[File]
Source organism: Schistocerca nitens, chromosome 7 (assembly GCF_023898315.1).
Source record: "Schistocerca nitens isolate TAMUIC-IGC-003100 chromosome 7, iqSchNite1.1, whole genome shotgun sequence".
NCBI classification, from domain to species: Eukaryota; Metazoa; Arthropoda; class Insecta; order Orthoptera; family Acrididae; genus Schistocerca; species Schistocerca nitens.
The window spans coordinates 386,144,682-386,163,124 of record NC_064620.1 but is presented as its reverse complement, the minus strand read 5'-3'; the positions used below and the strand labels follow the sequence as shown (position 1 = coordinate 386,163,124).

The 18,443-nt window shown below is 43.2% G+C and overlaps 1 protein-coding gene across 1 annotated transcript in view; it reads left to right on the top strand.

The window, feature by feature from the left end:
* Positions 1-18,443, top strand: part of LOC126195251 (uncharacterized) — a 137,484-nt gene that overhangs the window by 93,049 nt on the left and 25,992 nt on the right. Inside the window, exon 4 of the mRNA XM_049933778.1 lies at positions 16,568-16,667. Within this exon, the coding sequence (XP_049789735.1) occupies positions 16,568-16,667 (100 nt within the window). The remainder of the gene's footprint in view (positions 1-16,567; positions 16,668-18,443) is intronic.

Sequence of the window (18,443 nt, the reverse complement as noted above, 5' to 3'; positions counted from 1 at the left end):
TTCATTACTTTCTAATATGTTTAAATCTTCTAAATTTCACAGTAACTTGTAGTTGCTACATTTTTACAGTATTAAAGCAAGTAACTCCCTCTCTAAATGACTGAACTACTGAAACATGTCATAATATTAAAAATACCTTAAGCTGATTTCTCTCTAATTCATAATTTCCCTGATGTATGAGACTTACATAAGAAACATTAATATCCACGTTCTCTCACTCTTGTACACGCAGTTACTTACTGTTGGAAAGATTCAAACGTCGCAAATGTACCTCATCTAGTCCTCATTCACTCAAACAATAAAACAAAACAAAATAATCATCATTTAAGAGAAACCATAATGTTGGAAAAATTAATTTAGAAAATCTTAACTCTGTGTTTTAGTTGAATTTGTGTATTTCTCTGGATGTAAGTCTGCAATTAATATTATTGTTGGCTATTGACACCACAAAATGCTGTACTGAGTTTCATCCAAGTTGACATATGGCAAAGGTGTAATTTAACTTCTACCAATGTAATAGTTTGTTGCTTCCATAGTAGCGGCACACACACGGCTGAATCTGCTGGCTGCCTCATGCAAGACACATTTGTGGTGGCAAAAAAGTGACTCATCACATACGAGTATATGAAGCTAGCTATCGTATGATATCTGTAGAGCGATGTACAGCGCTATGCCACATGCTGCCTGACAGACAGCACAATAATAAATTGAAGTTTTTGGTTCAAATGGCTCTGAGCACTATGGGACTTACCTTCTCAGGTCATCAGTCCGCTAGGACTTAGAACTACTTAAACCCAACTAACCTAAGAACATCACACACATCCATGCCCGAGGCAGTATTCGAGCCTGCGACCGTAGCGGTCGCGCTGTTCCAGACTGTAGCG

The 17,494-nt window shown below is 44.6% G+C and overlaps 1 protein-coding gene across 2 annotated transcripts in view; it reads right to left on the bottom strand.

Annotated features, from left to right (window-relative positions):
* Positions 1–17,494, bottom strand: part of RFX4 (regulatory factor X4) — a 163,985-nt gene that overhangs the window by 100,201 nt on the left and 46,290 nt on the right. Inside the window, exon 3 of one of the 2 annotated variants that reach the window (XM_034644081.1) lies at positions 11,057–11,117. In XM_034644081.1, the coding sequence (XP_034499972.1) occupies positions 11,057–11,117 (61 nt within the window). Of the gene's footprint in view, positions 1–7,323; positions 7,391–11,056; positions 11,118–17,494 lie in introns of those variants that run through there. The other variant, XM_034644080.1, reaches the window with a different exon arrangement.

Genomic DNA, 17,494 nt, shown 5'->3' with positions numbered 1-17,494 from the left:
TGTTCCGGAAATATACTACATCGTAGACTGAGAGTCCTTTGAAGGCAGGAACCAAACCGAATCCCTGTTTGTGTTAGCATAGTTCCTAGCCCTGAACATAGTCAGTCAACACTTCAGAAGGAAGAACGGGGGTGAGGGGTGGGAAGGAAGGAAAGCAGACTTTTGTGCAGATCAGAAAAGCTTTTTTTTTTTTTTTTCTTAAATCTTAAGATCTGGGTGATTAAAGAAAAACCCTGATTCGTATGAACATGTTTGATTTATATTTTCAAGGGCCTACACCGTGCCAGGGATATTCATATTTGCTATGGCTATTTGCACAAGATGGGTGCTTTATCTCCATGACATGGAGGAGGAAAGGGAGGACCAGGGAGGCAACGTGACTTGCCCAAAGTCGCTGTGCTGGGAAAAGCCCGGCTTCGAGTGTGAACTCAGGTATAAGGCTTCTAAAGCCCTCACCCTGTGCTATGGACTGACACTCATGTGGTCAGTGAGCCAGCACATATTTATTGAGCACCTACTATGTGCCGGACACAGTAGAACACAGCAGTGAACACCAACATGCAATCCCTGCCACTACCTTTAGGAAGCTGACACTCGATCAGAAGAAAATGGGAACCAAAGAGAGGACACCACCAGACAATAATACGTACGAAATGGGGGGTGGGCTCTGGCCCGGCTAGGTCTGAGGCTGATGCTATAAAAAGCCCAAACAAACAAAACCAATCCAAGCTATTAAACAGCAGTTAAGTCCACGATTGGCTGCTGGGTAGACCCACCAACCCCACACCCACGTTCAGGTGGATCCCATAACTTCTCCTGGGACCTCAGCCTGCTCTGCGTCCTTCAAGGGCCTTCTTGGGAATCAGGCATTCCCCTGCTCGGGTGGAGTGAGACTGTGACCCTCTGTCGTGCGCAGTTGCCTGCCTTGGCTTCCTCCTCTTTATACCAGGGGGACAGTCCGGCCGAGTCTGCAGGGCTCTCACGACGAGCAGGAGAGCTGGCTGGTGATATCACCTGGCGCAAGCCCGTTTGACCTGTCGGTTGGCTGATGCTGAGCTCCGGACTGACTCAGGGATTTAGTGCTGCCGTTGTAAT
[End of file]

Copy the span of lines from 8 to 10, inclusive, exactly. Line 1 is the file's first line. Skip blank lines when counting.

Sequence of the window (18,443 nt, the reverse complement as noted above, 5' to 3'; positions counted from 1 at the left end):
TTCATTACTTTCTAATATGTTTAAATCTTCTAAATTTCACAGTAACTTGTAGTTGCTACATTTTTACAGTATTAAAGCAAGTAACTCCCTCTCTAAATGACTGAACTACTGAAACATGTCATAATATTAAAAATACCTTAAGCTGATTTCTCTCTAATTCATAATTTCCCTGATGTATGAGACTTACATAAGAAACATTAATATCCACGTTCTCTCACTCTTGTACACGCAGTTACTTACTGTTGGAAAGATTCAAACGTCGCAAATGTACCTCATCTAGTCCTCATTCACTCAAACAATAAAACAAAACAAAATAATCATCATTTAAGAGAAACCATAATGTTGGAAAAATTAATTTAGAAAATCTTAACTCTGTGTTTTAGTTGAATTTGTGTATTTCTCTGGATGTAAGTCTGCAATTAATATTATTGTTGGCTATTGACACCACAAAATGCTGTACTGAGTTTCATCCAAGTTGACATATGGCAAAGGTGTAATTTAACTTCTACCAATGTAATAGTTTGTTGCTTCCATAGTAGCGGCACACACACGGCTGAATCTGCTGGCTGCCTCATGCAAGACACATTTGTGGTGGCAAAAAAGTGACTCATCACATACGAGTATATGAAGCTAGCTATCGTATGATATCTGTAGAGCGATGTACAGCGCTATGCCACATGCTGCCTGACAGACAGCACAATAATAAATTGAAGTTTTTGGTTCAAATGGCTCTGAGCACTATGGGACTTACCTTCTCAGGTCATCAGTCCGCTAGGACTTAGAACTACTTAAACCCAACTAACCTAAGAACATCACACACATCCATGCCCGAGGCAGTATTCGAGCCTGCGACCGTAGCGGTCGCGCTGTTCCAGACTGTAGCG

The 17,494-nt window shown below is 44.6% G+C and overlaps 1 protein-coding gene across 2 annotated transcripts in view; it reads right to left on the bottom strand.